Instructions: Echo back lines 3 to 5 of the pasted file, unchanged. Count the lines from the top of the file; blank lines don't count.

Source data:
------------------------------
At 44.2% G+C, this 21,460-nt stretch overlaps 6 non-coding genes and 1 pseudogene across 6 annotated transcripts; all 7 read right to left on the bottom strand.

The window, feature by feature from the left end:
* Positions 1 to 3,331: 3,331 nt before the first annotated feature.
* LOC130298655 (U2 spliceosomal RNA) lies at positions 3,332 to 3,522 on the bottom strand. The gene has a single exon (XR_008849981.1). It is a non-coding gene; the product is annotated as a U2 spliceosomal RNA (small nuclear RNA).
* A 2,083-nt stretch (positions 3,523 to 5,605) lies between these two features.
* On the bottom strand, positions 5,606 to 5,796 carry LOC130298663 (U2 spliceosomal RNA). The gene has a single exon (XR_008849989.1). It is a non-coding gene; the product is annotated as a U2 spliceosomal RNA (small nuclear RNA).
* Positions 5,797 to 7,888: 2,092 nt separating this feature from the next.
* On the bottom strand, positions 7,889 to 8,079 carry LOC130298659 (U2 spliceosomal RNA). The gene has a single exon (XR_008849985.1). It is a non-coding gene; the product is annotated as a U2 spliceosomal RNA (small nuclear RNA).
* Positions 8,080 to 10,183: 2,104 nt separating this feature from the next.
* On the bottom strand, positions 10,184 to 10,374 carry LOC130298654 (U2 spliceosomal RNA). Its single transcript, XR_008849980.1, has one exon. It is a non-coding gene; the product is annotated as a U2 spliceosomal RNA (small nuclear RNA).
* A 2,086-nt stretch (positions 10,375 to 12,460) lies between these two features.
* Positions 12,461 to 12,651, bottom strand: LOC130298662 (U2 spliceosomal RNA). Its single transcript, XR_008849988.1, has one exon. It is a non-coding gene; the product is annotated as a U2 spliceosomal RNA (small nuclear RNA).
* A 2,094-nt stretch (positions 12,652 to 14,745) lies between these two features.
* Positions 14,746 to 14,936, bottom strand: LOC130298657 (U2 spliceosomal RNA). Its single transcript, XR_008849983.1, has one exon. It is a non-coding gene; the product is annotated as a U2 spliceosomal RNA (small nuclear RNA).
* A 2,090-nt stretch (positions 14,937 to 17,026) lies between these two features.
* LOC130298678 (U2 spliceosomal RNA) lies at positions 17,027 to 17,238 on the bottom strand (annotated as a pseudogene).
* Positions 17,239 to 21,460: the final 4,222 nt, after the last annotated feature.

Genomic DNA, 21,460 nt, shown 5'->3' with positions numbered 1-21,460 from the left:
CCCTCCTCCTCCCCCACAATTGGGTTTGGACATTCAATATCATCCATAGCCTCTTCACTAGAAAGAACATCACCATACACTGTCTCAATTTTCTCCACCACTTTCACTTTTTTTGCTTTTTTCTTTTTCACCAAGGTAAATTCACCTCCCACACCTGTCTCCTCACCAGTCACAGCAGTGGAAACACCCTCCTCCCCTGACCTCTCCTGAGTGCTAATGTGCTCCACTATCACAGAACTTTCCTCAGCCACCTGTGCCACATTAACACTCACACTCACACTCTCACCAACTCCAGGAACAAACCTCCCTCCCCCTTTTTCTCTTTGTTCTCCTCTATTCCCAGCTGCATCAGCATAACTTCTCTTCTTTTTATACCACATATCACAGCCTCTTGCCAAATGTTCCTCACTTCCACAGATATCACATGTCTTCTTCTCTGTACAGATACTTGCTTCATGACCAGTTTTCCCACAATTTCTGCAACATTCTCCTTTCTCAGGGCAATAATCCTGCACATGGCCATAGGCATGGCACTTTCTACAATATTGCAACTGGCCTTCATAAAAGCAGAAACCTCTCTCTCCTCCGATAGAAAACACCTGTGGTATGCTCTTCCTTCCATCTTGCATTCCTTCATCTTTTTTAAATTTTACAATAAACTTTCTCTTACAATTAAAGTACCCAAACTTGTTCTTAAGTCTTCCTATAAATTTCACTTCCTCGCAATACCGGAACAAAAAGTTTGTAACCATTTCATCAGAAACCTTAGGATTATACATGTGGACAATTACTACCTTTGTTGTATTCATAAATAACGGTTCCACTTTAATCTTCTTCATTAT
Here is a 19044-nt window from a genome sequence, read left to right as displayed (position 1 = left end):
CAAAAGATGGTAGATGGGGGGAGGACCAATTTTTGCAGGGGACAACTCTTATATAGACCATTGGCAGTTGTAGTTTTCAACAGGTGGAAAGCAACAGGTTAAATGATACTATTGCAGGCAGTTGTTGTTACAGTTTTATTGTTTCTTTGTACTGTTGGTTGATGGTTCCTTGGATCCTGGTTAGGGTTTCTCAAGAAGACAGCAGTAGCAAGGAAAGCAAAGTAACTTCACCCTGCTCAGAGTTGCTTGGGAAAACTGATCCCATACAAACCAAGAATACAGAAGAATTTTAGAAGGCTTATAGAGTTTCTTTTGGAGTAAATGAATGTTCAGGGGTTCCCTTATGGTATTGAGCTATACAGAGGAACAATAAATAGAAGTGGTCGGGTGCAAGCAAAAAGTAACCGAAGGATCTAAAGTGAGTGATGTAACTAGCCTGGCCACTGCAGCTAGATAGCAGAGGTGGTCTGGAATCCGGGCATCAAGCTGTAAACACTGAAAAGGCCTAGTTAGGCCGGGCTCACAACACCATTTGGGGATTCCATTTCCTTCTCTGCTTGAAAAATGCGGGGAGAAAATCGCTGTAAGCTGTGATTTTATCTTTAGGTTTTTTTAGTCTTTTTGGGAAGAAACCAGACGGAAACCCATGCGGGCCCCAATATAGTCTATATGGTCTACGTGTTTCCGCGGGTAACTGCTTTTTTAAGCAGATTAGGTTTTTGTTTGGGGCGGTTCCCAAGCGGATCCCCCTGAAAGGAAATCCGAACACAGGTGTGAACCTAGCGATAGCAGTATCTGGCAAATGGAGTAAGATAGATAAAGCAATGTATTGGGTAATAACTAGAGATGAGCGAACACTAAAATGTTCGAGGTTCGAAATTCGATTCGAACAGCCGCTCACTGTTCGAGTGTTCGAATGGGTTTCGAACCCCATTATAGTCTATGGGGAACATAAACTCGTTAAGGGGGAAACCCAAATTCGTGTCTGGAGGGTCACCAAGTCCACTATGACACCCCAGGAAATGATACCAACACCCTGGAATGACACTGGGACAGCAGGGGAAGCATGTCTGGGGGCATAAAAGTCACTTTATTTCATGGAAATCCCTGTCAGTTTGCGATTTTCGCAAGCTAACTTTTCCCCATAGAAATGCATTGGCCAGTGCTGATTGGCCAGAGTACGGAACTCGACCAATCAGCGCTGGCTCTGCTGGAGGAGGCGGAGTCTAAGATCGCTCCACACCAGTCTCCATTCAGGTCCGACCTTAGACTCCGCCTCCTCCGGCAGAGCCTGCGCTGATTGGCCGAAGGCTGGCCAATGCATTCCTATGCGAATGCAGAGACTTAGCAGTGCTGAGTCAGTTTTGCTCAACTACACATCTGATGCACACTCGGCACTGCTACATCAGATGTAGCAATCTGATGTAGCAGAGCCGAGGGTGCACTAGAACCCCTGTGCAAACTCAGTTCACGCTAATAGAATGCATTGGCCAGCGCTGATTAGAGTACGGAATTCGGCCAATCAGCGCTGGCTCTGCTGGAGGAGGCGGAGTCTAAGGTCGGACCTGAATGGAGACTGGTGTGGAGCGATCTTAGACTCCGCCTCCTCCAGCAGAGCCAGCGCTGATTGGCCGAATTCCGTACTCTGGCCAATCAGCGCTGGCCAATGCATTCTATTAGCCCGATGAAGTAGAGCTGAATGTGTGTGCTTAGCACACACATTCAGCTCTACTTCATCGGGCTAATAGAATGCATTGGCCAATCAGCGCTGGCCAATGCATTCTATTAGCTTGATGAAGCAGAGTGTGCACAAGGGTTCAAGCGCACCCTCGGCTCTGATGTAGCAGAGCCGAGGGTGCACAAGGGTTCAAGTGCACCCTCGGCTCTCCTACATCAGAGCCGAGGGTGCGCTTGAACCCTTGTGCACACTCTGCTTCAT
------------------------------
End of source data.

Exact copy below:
* Positions 1 to 3,331: 3,331 nt before the first annotated feature.
* LOC130298655 (U2 spliceosomal RNA) lies at positions 3,332 to 3,522 on the bottom strand. The gene has a single exon (XR_008849981.1). It is a non-coding gene; the product is annotated as a U2 spliceosomal RNA (small nuclear RNA).
* A 2,083-nt stretch (positions 3,523 to 5,605) lies between these two features.